Hugo – A trip to the Roots of Cinema

Martin Scorsese’s Hugo is a lovely film that takes you through a journey of the early cinema by a young boy named Hugo Cabret.

Even though “Hugo” seems like a movie for young adults and children, I strongly believe it’s a cinematic delight for the cinephile adults. Martin Scorsese’s film that won 5 Oscars, Hugo, is a family fantasy adventure in 3D. It is an ironic yet really clever way of approaching to the early cinema made with the craftsmanship of illusion with the new worlds technology 3D.

The film is a piece of art which seems like a Spielberg in the beginning of the film with the machines’ evil side, however when the key of heart is introduced to work the automaton, it turns into a magical Scorsese film which points about the love for films. There are lots of allusions to great pioneers like Fritz Lang and George Melies himself.

The first act starts with the introduction of Hugo (Asa Butterfield), who lives in the train station, winding all the station clocks. As he has no parents, he spends most of his time running away from the “evil” inspector, Sacha Baron Cohen who locks up the kids to send them to orphanage. Most of the film takes place at the train station. To see the train station in 3D reinforces the film’s reality, which is a reference to the Lumiere Brother’s first 50-second film showing the arrival of the train at Ciotat Station.

After Hugo’s father’s death (Jude Law) he is left with only one thing, an automaton, which is about to get him together with an adventurous girl, named Isabelle (Chloë Grace Moretz). Isabelle lives with her mysterious grandfather, who is later introduced to the audience as the great pioneer George Melies. The plot has a theme of mechanisms. How Paris works like a great mechanism after the war and our protagonist Hugo, trying to fix this mechanism to make it work perfectly.

The camera work is also great, as the movement flows through the events rather than sharp cuts that might break the spirit of magic. Pace of the film moves slow maintaining the mood of “The world of Imagination”. In the mise-en-scene, brown colour plays the lead role as it portrays a depressed Paris after the war. Lighting is usually kept low-key accompanied with soft focus creating a mysterious atmosphere in the first act.

In the second act, a great mystery resolves, the toyshop owner is actually the great film maker Melies. After he is introduced, the time of the film changes from late 60s to 30s. In 1930s France, the destroying affects of the war can clearly be seen in the film and Melies is just one of the people who has to give up from their dreams, in Melies’s situation; from making films. With the war conditions he burns all his films, which are later, turned in to heels of women’s shoes. As the film portrays the fact that time is so harsh on movies, there are great scenes that gives audience butterflies in their stomach. One of the most beautiful scenes is when Melies says, “I would recognize the sound of a movie projector anywhere!”. It really is a great moment for the cinephiles, the remembrance of the great film history. The old-fashioned way of art, and its beauty of craftsmanship.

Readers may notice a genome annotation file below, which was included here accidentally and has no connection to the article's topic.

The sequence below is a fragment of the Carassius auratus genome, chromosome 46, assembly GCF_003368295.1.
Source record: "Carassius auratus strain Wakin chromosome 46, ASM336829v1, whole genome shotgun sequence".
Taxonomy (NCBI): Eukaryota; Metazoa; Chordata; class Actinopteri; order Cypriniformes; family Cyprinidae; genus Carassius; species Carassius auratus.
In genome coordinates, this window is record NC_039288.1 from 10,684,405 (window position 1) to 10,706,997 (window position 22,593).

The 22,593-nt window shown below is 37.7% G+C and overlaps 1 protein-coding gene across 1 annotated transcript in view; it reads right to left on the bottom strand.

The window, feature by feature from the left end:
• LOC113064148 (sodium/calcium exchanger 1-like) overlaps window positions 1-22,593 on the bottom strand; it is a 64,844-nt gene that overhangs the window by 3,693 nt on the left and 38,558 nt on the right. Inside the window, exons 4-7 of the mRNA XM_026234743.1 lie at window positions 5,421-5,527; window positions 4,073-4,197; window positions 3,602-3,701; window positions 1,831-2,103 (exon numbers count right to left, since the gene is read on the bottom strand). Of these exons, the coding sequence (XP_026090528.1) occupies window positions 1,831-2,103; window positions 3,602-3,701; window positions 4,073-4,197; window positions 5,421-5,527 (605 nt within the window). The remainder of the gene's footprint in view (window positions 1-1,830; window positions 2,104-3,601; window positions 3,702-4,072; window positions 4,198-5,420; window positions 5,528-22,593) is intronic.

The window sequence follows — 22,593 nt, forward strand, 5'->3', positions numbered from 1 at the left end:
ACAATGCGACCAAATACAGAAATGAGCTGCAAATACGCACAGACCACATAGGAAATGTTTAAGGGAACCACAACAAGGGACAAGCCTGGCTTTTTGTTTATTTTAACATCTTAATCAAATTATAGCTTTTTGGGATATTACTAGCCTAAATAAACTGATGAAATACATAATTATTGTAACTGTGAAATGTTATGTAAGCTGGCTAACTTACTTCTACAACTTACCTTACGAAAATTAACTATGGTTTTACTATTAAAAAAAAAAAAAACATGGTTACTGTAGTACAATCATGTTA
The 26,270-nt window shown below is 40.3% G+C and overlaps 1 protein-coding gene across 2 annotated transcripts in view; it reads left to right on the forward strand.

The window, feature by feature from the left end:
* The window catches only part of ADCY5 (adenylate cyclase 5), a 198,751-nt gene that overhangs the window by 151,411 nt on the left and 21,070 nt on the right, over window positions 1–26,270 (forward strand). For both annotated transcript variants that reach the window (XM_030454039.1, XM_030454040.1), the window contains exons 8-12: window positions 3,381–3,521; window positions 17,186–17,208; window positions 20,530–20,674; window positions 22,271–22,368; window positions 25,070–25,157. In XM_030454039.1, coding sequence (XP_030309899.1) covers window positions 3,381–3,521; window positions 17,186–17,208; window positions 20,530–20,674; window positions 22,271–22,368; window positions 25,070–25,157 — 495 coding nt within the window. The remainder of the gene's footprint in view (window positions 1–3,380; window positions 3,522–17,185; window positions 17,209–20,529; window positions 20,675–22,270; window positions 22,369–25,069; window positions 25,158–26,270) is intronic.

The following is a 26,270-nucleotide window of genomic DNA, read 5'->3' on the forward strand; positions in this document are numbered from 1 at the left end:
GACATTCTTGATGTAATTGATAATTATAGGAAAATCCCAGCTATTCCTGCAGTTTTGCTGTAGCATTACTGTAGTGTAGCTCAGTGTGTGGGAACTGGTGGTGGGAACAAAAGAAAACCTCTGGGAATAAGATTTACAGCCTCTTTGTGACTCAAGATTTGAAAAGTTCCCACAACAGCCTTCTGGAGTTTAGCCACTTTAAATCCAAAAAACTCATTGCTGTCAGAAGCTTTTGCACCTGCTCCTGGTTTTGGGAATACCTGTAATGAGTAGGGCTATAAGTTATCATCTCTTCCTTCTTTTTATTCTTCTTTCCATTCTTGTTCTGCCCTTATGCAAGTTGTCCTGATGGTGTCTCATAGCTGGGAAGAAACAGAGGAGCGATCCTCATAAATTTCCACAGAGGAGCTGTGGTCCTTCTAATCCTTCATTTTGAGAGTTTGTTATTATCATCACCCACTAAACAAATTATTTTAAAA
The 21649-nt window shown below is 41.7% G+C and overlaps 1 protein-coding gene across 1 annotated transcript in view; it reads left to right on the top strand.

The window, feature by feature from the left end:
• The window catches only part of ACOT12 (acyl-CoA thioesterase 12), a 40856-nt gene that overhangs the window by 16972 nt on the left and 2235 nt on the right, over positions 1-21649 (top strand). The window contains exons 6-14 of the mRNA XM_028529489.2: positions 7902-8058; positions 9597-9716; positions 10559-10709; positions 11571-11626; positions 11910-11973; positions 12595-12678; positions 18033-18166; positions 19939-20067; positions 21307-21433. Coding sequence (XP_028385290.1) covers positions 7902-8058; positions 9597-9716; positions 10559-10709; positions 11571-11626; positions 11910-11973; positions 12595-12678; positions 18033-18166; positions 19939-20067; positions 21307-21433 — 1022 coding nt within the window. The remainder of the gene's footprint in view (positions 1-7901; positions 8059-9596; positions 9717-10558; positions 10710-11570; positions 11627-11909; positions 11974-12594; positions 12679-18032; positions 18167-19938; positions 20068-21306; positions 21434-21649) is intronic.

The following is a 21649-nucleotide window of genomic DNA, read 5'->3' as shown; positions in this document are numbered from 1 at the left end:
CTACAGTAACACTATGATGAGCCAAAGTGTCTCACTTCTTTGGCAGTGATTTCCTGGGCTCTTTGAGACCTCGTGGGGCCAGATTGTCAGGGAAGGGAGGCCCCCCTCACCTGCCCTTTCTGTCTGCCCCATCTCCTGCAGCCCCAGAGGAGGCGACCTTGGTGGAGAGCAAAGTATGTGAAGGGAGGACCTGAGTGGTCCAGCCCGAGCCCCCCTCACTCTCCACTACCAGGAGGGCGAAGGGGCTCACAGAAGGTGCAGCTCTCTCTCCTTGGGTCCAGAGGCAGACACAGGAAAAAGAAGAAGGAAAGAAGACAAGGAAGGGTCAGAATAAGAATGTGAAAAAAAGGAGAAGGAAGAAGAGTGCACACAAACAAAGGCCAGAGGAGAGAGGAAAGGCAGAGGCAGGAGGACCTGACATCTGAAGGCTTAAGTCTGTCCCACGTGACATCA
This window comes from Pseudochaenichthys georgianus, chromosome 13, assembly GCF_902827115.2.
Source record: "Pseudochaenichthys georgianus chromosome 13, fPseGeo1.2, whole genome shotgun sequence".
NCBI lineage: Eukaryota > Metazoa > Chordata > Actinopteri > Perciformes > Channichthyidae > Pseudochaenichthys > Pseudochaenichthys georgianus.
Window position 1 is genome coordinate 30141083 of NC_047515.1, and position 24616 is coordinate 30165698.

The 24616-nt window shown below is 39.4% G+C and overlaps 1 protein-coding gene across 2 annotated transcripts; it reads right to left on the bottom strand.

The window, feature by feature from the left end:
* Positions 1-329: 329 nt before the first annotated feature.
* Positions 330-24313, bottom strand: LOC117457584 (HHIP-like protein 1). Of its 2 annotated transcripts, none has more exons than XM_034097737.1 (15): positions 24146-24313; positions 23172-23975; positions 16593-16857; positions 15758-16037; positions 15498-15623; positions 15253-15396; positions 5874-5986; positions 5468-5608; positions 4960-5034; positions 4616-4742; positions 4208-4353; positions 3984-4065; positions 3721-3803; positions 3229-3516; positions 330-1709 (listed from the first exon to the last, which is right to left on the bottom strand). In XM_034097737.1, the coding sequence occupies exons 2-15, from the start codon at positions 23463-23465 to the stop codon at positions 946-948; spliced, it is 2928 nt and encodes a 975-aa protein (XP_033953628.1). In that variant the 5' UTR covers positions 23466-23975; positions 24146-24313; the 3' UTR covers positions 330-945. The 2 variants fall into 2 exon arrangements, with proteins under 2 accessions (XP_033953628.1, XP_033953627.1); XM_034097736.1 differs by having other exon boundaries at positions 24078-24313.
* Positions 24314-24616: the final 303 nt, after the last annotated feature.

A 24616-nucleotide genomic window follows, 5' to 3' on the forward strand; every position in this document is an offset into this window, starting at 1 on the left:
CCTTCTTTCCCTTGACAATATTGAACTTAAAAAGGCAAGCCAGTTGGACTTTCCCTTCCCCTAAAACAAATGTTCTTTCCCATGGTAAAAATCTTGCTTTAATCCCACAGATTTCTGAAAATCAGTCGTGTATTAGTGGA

There is a character in the film that is not talked a lot about, Melies’ admirer Rene Tabard (Michael Stuhlbarg). As the camera swifts through Tabard’s collection of Melies, the magical moment begins. The magic of the early films: How they are made, how each scene is hand painted. Tabard plays a small role yet very effective one indeed. He lights a bulb in our heads on how important the art of film is, and how hard it tries to survive from its biggest enemy, time.

Another great idea of the film is how the world of books, portrayed by Isabelle and the world of films, portrayed by Hugo, work like a great mechanism. As Isabelle and Hugo walks in to the bookstore, one can smell the fresh scent of a new book. Of course the amazing acting of Christopher Lee (Monsieur Labisse) adds in to this magical moment.

As a sum up, It is clearly pointed out that the craftsmanship of cinema in early days deserves a great respect and shall never be forgotten. “Hugo” is a great piece of art that only Scorsese would portray this magical. It emphasizes the birth of the cinema and combines it with the survival of the great films through time by the very-talented story telling of Scorsese.

Benan Demir loves blogging about all things film